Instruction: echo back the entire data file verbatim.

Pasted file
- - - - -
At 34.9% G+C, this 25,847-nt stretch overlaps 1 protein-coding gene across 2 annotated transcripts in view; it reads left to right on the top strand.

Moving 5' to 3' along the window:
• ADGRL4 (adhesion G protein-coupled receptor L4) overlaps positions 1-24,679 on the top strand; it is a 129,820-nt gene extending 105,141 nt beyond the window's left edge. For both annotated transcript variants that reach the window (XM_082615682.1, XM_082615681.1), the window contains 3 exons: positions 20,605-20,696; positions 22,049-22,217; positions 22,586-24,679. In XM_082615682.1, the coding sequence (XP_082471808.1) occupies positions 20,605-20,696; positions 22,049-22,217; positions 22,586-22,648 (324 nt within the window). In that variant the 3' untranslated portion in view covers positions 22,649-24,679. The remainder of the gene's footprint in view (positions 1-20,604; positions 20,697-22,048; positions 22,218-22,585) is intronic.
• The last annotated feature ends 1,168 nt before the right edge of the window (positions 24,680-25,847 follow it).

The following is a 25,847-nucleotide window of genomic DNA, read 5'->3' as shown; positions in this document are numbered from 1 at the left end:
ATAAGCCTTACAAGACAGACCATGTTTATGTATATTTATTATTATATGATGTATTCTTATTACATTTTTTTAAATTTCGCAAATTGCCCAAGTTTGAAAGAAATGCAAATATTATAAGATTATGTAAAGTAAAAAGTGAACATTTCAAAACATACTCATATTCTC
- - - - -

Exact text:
At 34.9% G+C, this 25,847-nt stretch overlaps 1 protein-coding gene across 2 annotated transcripts in view; it reads left to right on the top strand.

Moving 5' to 3' along the window:
• ADGRL4 (adhesion G protein-coupled receptor L4) overlaps positions 1-24,679 on the top strand; it is a 129,820-nt gene extending 105,141 nt beyond the window's left edge. For both annotated transcript variants that reach the window (XM_082615682.1, XM_082615681.1), the window contains 3 exons: positions 20,605-20,696; positions 22,049-22,217; positions 22,586-24,679. In XM_082615682.1, the coding sequence (XP_082471808.1) occupies positions 20,605-20,696; positions 22,049-22,217; positions 22,586-22,648 (324 nt within the window). In that variant the 3' untranslated portion in view covers positions 22,649-24,679. The remainder of the gene's footprint in view (positions 1-20,604; positions 20,697-22,048; positions 22,218-22,585) is intronic.
• The last annotated feature ends 1,168 nt before the right edge of the window (positions 24,680-25,847 follow it).

The following is a 25,847-nucleotide window of genomic DNA, read 5'->3' as shown; positions in this document are numbered from 1 at the left end:
ATAAGCCTTACAAGACAGACCATGTTTATGTATATTTATTATTATATGATGTATTCTTATTACATTTTTTTAAATTTCGCAAATTGCCCAAGTTTGAAAGAAATGCAAATATTATAAGATTATGTAAAGTAAAAAGTGAACATTTCAAAACATACTCATATTCTC